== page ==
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Title: Essays in Migration Economics
Authors: Porcher, Charly
Advisors: Rossi-Hansberg, Esteban
Contributors: Economics Department
Subjects: Economics
Issue Date: 2020
Publisher: Princeton, NJ : Princeton University
Abstract: This dissertation studies the economic determinants of migration decisions. Chapter 1, joint with Eduardo Morales and Thomas Fujiwara, examines whether workers' limited migration responses to local shocks are due to lack of information about the potential gains from regional migration. We analyze the mobility decisions of all formally employed workers in Brazil over 15 years. We derive model-based moment conditions to test for the content of migrants' information sets. First, we find that individuals located in regions with a better access to internet and a higher population density have richer information sets overall. Second, information is concentrated on few neighboring regions and on regions with population sharing similar education and racial composition. Third, individuals identifying as white and with a higher educational attainment feature richer information sets. Chapter 2 explores the consequences of this imperfect and heterogeneous information structure for the spatial allocation of economic activity and welfare. I develop a quantitative dynamic model of migration with costly information acquisition and local information sharing. Agents optimally acquire more information about nearby locations and learn about other locations from the migrants around them. After estimating the model from the Brazilian administrative data, I evaluate the counterfactual effect of the roll-out of broadband internet in Brazil. By allowing workers to make better mobility choices, expanding internet access increases average welfare, reduces migration flows by limiting mistakes and reduces the cross-sectional dispersion in earnings. Chapter 3, joint with Hannah Rubinton and Clara SantamarĂ­a, studies the origins of large cities' attractiveness for migrants' career prospects. We investigate whether the different composition of establishment sizes between cities can help explain the city-size earnings premium. Using administrative data from Spain, we find that nearly a third of the short-term gains of moving to a city twice larger can be explained by a transition to a better-paying larger establishment. In contrast, only a small fraction of the medium-term gains of accumulating experience in a large city can be attributed to a faster transition to larger establishments. We conclude that the establishment size composition is fundamental for understanding the short-term gains of moving to a larger city.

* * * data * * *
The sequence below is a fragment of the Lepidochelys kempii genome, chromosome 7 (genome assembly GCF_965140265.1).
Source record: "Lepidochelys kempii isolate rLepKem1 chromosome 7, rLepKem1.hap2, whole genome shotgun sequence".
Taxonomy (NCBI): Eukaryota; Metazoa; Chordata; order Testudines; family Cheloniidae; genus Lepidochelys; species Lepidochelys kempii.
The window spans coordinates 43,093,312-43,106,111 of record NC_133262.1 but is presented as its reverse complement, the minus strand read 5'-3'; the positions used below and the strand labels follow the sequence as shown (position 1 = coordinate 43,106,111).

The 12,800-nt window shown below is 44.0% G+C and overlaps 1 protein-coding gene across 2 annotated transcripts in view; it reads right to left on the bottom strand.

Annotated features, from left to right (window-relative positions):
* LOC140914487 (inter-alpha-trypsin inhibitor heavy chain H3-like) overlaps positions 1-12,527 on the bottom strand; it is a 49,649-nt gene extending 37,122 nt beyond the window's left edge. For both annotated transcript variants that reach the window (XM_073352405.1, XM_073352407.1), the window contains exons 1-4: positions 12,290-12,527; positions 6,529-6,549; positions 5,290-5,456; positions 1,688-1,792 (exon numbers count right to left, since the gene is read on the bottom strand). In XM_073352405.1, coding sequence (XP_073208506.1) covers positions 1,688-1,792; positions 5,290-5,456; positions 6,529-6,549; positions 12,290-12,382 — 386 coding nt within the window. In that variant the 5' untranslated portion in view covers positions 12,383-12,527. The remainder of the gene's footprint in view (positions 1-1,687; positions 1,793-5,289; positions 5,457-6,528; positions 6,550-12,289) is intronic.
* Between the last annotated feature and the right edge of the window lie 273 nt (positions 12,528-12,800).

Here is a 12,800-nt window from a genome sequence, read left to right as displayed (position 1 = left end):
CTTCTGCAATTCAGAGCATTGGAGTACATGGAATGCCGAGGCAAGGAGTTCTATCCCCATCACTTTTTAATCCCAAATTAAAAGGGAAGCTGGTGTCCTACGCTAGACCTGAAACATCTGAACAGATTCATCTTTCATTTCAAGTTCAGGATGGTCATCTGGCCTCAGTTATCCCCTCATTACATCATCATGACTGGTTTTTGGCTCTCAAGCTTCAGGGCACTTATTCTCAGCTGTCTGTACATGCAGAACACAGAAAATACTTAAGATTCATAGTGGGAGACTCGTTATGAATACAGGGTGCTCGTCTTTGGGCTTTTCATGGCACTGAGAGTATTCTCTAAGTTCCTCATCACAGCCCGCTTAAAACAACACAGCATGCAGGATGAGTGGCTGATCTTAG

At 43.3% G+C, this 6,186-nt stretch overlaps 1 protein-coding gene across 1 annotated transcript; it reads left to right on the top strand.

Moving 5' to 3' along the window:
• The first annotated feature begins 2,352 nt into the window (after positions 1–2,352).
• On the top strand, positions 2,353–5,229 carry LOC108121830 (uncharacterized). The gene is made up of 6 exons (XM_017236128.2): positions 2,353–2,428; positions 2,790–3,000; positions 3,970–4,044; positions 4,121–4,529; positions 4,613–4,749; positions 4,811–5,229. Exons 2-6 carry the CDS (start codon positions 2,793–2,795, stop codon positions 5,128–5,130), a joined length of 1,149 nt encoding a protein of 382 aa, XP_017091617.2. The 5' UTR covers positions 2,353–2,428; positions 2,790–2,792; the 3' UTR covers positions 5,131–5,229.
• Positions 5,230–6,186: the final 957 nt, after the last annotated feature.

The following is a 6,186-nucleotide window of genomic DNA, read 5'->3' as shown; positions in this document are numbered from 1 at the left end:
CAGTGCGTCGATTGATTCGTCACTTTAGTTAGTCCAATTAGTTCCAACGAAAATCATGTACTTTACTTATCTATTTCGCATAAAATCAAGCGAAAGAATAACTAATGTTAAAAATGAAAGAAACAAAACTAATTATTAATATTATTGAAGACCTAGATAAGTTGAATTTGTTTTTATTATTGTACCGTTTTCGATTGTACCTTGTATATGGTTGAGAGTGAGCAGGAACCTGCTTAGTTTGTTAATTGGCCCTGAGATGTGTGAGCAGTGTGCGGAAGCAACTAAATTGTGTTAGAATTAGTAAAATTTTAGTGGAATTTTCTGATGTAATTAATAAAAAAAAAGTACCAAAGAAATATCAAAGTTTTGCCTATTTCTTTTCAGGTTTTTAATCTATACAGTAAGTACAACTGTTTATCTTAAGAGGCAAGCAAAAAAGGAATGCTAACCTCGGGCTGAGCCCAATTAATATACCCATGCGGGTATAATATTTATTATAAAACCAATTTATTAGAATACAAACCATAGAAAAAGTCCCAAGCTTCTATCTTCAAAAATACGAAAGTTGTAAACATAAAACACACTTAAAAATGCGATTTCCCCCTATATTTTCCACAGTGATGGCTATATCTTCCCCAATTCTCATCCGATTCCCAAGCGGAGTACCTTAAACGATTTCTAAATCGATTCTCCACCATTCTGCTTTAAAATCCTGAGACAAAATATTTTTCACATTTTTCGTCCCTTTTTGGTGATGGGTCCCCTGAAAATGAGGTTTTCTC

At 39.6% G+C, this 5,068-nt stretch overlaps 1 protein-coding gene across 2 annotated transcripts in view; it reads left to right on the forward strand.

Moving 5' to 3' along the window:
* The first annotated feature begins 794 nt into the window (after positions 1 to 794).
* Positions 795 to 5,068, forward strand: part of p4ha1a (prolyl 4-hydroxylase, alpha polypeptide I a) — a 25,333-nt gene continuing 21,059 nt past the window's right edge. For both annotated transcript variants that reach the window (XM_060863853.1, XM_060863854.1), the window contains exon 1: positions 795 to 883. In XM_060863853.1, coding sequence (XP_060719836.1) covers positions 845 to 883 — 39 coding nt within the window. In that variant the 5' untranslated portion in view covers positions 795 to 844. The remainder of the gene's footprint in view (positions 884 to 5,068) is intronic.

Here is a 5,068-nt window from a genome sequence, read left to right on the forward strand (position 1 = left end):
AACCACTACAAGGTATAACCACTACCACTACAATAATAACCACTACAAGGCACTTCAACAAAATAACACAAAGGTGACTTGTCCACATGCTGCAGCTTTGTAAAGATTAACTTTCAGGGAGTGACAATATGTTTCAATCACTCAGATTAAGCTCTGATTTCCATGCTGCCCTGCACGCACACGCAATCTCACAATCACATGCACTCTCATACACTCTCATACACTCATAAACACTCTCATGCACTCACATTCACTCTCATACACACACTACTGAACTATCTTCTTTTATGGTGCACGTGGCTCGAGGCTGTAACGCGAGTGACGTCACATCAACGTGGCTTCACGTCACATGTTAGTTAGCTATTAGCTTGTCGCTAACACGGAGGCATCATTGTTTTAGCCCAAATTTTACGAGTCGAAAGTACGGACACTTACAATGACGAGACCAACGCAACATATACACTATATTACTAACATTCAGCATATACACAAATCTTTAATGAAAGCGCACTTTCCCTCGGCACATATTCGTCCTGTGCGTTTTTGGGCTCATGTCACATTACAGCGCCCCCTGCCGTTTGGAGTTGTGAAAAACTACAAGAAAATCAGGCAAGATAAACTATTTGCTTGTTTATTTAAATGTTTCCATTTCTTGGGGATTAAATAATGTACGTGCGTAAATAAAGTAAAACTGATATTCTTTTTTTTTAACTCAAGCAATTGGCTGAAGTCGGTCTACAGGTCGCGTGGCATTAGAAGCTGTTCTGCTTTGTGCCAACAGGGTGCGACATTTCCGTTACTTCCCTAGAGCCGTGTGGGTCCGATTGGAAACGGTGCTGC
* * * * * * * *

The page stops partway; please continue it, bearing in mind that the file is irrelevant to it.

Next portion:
Alternate format: The Mudd Manuscript Library retains one bound copy of each dissertation. Search for these copies in the library's main catalog:
Type of Material: Academic dissertations (Ph.D.)
Language: en
Appears in Collections:Economics

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